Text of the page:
Prudent role models in troubled times
Take a wee bow Padraig Harrington and Branden Grace. Oh, and feel free to join in Lee Westwood, Shugo Imahira, Eddie Pepperell, Thomas Pieters and Y.E. Yang too.
If only more in society would follow their lead, then we might not be in the mess we are now during this coronavirus nightmare.
Harrington’s decision to skip this week’s PGA Championship wasn’t an easy one to make. After all, the Irishman has a Wanamaker Trophy in his impressive display cabinet in his Dublin home. Plus, as European Ryder Cup captain, pressure would have been on the Irishman to compete in the PGA of America’s marquee tournament.
Harrington decided to put health concerns first and won’t travel to Harding Park in San Francisco. He said:
“After much deliberation, I have decided not to travel to next week’s PGA Championship. As Covid-19 currently looks to be under control in Ireland, I am taking the prudent approach by following the guidelines and reducing the risk as much as possible by staying at home.”
The key word here is “prudent.” Westwood and company have also shown prudence by deciding not to play in the PGA Championship. Grace was equally prudent by withdrawing from the Barracuda Championship. The South African was tied second after two rounds when he alerted PGA Tour officials to mild coronavirus symptoms. He subsequently tested positive.
Grace, the only man to shoot 62 in a major, is 79th on the Official World Golf Ranking and 156th in the FedExCup standings. A good week would have helped his status on both fronts. He could easily have waited until after the tournament to get tested.
As former colleague and good friend Brad Klein notes on his excellent Klein corona diary, these players’ actions are part of a growing trend. Brad notes:
“This is part of a newfound sense among sports figures that they are not just performers but full human beings with control over their bodies and their minds. It should not surprise or anger fans if these athletes are also exercising their awareness of the social conditions under which they live and under which their fans live.”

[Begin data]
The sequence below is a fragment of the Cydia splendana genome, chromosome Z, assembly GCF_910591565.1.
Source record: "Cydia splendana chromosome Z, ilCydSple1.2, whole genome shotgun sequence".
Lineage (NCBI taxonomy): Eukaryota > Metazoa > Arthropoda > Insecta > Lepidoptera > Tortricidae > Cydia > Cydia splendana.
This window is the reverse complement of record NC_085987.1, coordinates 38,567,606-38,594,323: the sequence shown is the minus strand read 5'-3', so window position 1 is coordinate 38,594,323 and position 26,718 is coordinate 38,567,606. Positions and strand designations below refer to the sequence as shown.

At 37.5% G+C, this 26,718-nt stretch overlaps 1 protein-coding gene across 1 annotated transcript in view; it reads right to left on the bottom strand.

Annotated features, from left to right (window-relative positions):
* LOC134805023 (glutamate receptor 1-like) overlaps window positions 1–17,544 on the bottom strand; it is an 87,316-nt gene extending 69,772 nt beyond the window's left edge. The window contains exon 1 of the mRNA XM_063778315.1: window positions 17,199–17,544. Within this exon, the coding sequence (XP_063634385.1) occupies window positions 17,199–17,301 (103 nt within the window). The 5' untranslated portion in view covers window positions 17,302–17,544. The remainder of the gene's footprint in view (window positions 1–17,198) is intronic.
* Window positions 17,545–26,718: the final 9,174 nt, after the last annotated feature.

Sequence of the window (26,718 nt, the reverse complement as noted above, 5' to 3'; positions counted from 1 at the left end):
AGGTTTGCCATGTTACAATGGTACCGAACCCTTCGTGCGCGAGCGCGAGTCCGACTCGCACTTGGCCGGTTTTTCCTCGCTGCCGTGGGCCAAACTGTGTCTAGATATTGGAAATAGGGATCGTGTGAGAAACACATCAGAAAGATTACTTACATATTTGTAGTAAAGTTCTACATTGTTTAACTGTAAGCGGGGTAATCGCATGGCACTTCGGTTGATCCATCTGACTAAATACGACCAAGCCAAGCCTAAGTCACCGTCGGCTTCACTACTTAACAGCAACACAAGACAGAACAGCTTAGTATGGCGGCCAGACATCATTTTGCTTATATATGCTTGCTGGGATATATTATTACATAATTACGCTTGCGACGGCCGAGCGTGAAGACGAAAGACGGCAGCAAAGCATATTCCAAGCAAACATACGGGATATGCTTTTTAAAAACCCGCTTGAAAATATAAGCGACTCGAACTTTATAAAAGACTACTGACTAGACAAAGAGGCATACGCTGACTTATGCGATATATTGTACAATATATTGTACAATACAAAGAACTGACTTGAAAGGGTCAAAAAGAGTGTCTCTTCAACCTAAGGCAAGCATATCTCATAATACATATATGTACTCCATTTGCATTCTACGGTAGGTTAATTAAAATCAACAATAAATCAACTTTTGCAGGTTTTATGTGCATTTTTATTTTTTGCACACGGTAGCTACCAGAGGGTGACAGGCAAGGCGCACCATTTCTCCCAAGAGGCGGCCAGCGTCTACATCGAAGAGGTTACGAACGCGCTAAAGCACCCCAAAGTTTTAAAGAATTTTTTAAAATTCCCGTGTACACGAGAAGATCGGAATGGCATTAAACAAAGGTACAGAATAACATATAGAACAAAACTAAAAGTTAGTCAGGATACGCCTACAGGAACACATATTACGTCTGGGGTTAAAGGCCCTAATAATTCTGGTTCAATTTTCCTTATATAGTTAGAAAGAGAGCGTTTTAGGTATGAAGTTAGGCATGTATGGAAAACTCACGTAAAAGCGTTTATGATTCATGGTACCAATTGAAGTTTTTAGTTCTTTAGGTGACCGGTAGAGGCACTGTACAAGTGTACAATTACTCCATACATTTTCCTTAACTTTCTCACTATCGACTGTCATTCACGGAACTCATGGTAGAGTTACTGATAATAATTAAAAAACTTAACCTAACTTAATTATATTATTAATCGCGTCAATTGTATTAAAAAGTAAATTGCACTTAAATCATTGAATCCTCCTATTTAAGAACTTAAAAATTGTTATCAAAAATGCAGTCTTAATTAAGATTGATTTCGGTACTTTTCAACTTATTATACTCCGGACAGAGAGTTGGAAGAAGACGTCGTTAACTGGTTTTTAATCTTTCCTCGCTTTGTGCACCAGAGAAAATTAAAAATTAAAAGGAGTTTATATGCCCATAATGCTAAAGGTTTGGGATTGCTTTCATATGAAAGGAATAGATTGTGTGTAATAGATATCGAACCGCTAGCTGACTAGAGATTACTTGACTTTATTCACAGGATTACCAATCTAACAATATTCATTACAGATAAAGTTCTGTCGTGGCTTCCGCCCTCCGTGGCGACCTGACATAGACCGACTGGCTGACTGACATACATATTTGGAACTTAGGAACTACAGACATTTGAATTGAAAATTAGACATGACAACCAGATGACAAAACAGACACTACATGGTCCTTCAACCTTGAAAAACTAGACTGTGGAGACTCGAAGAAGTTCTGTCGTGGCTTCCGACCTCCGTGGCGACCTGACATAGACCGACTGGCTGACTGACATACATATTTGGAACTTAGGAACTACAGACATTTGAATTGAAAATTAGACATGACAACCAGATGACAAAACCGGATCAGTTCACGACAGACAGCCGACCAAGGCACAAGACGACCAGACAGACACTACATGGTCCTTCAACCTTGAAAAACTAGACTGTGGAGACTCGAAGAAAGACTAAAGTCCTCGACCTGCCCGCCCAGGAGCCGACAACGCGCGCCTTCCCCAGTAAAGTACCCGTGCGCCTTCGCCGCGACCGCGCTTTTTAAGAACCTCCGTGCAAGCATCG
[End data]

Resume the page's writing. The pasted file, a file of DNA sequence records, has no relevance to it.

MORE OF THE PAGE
I'm not criticising player who travel to Harding Park, or the PGA of America. I'm sure all the necessary protocols will be in place, and players will act responsibly. However, it takes courage to go against the grain, so kudos to Harrington and co. If only everyone was aware of their social conditions, and their responsibilities within them, then we might be able to get on top of this virus sooner rather than later.
Rankings be damned
The English Women’s Amateur Championship final at Woodhall Spa looked like a mismatch on paper. Lily May Humphries was 84 positions higher on the World Amateur Golf Ranking than Emily Price. Humphries is the world’s 14th best player. Price is 98th.
Just as well matches aren’t played on paper.
Price won the scheduled 36-hole match 4&3. Pretty impressive when you consider Humphries won the 2017 championship, finished runner-up last year, played in the 2018 Curtis Cup and is the reigning champion for both the Irish and Welsh Ladies Stroke Play Championships. She recently finished equal second among the professionals in a Rose Ladies Series event at Bearwood Lakes.
Price’s CV includes the 2016 English Women’s Stroke Play. She still has two years left at Kent State University. She’ll return there on a high after her impressive win.
They say anything can and probably will happen in 18-hole match play. Ditto for 36-hole match play, which is supposed favour the better player.
Rankings only matter on paper. They often go out the window when balls are pegged up in head to head play.
Feel isn’t real
Had my first lesson in yonks last week. Why did I wait so long?
I found out yet again – as if I needed reminding – that feel is never real.
Best friend and excellent professional Paul Anderson spent two hours with me. The Berkshire’s distinguished professional helped clear my head. Especially when he followed up with a couple of short videos to show what I thought I was doing, and what happened when I put into practice what he told me I should be doing.
What I thought I was doing wasn’t even close.
I’m like a lot of long-standing golfers: aside from thinking I’m a better player than I actually am, I stubbornly work on aspects of the swing on my own and get totally lost. I liken it to getting lost while driving. Often we keep on driving expecting to eventually find the way and get even more lost, when the obvious bloody thing to do is to stop and ask for directions.
Don’t just keep ploughing on in the hope you’ll find the key. Ask your club professional for directions. They’ll stop you getting even more lost.
#JustSaying: “Practice makes perfect they say. Of course it doesn’t. For the vast majority of golfers it merely consolidates imperfection.” Henry Longhurst